Would you use pressure treated for framing? - Woodworking Talk - Woodworkers Forum
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post #1 of 8 Old 09-29-2016, 04:15 PM Thread Starter
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Would you use pressure treated for framing?

I'm building a fair size cupola to go atop my garage. It will basically be a large dog house shape. I plan to frame it like a little house, sheath it with plywood and cedar shingles and put a three tab shingle roof on it. I'm debating whether to frame the whole thing with treated lumber, or just the parts that rest on the roof. The problem I see with using treated lumber for framing is getting pieces that are straight enough and/or will stay straight. Any advice?
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post #2 of 8 Old 09-29-2016, 04:32 PM
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That would be my concern too!

Buy extra stock, sticker it for a week or so, pick the best pieces and return the rest is what I usually do!
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post #3 of 8 Old 09-29-2016, 05:35 PM
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Your little cupola will most likely not have any lengths longer than 4'.
PT lumber should fit your build just fine.
I would try to find lumber that is straight and dry to start with.
Good luck to you.

How about a weather vane on my his new cupola?

If you don't have time to do it right the first time, when will you have time to do it over?
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post #4 of 8 Old 09-29-2016, 08:33 PM Thread Starter
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Yup, there will be a weathervane! That's the whole thing behind the Project. Wife and I saw a weathervane we just had to have. Now it needs a cupola to go under it.
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post #5 of 8 Old 09-29-2016, 08:44 PM
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Why bother with the pressure treated when you have it well protected from the weather.

George
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post #6 of 8 Old 09-29-2016, 09:12 PM
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Quote:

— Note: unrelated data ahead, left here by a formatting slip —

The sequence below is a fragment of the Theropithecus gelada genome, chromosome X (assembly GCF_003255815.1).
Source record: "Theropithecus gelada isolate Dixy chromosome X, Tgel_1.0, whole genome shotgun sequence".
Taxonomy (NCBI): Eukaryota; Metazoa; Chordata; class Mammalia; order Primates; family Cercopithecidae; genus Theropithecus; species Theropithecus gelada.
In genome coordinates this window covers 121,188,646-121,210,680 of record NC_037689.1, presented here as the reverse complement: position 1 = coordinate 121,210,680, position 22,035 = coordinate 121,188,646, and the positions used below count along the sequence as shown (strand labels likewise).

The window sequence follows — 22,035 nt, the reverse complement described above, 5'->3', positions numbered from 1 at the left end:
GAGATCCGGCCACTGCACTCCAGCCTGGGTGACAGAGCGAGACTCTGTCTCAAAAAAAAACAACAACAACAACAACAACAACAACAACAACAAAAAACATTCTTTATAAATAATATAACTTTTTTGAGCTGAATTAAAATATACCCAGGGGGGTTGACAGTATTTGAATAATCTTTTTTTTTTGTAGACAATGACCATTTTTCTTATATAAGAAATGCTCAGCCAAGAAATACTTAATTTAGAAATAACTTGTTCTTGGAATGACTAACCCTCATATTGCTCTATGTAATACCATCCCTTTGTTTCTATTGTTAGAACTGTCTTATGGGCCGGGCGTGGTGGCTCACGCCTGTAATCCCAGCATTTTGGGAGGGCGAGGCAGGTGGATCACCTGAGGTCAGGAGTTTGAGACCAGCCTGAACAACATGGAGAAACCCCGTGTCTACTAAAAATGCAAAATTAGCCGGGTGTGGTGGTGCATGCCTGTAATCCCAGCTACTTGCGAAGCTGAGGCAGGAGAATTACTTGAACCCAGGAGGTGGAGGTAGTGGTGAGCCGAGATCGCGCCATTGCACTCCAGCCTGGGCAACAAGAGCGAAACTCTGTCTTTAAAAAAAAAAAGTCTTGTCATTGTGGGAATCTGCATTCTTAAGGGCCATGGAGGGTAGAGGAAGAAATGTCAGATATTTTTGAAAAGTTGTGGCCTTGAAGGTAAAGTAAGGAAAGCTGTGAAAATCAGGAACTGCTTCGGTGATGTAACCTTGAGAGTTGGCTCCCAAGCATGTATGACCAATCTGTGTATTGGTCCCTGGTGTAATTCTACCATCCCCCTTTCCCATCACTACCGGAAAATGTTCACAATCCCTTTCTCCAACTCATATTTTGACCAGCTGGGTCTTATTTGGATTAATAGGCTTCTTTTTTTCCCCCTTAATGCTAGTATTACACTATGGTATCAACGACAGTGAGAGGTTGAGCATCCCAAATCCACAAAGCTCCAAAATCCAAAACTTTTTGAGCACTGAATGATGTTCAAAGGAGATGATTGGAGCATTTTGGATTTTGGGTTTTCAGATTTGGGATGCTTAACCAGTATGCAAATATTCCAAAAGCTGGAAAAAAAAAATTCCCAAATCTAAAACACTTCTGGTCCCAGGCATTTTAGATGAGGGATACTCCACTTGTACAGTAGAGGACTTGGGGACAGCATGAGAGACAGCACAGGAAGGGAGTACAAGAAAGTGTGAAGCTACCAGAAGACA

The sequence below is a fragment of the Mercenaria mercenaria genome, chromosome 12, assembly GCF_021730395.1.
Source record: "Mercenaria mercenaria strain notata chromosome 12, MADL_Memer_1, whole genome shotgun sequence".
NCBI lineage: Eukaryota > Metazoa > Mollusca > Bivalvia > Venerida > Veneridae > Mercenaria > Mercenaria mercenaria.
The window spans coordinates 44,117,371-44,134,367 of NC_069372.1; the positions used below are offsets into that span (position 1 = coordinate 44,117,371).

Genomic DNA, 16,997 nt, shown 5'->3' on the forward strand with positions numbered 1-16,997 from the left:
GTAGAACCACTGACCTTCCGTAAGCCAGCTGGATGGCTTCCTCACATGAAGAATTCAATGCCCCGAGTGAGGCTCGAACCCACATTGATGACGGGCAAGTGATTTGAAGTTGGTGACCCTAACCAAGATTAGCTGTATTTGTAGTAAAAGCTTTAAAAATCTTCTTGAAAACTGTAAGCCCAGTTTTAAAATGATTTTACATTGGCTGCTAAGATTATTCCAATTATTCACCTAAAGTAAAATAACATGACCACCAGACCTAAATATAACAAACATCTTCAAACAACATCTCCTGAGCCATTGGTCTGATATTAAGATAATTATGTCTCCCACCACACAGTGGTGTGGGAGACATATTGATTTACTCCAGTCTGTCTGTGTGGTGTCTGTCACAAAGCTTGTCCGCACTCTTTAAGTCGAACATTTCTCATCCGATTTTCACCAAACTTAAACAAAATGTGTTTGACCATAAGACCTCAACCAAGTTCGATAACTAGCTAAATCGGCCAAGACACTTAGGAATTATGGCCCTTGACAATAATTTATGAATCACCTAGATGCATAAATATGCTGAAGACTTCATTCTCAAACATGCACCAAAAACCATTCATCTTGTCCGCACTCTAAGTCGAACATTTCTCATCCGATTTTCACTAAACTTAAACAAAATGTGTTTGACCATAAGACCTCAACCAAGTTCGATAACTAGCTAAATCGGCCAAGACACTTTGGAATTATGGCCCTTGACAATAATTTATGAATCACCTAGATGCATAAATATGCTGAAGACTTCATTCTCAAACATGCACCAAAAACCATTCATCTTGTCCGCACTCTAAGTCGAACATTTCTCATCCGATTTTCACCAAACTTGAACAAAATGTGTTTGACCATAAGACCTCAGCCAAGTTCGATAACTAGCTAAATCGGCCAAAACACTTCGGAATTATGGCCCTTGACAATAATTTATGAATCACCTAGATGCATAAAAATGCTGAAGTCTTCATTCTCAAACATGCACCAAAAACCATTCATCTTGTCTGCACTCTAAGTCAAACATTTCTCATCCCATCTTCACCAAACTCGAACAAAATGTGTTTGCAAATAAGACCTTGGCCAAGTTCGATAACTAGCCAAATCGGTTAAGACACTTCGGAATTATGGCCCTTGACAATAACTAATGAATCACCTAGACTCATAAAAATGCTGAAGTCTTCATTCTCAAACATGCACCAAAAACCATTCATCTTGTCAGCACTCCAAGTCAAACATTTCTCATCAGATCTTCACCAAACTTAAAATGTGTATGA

Originally Posted by Quickstep View Post
I'm building a fair size cupola to go atop my garage. It will basically be a large dog house shape. I plan to frame it like a little house, sheath it with plywood and cedar shingles and put a three tab shingle roof on it. I'm debating whether to frame the whole thing with treated lumber, or just the parts that rest on the roof. The problem I see with using treated lumber for framing is getting pieces that are straight enough and/or will stay straight. Any advice?
I think if you really expect the framing to get wet it would be worth using treated wood otherwise I would just use SPF. I primarily only used treated wood for parts exposed to the weather or close to the ground where there would be a threat of termites.
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post #7 of 8 Old 09-29-2016, 10:09 PM Thread Starter
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Well, it does have louvers that could let wind driven rain in, but I'd think the louvers should also let it dry out.

If there's dry, straight pressure treated out there, I haven't found it yet.
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post #8 of 8 Old 09-29-2016, 10:18 PM
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Quote:
Originally Posted by Quickstep View Post
Well, it does have louvers that could let wind driven rain in, but I'd think the louvers should also let it dry out.

If there's dry, straight pressure treated out there, I haven't found it yet.
I need to make a deck for someone out of pressure treated wood so I bought the lumber a month ago and stacked up and stickered it to let it dry. You might look for it. There is a wood called KDAT coming on the market. It stands for kiln dried after treated.
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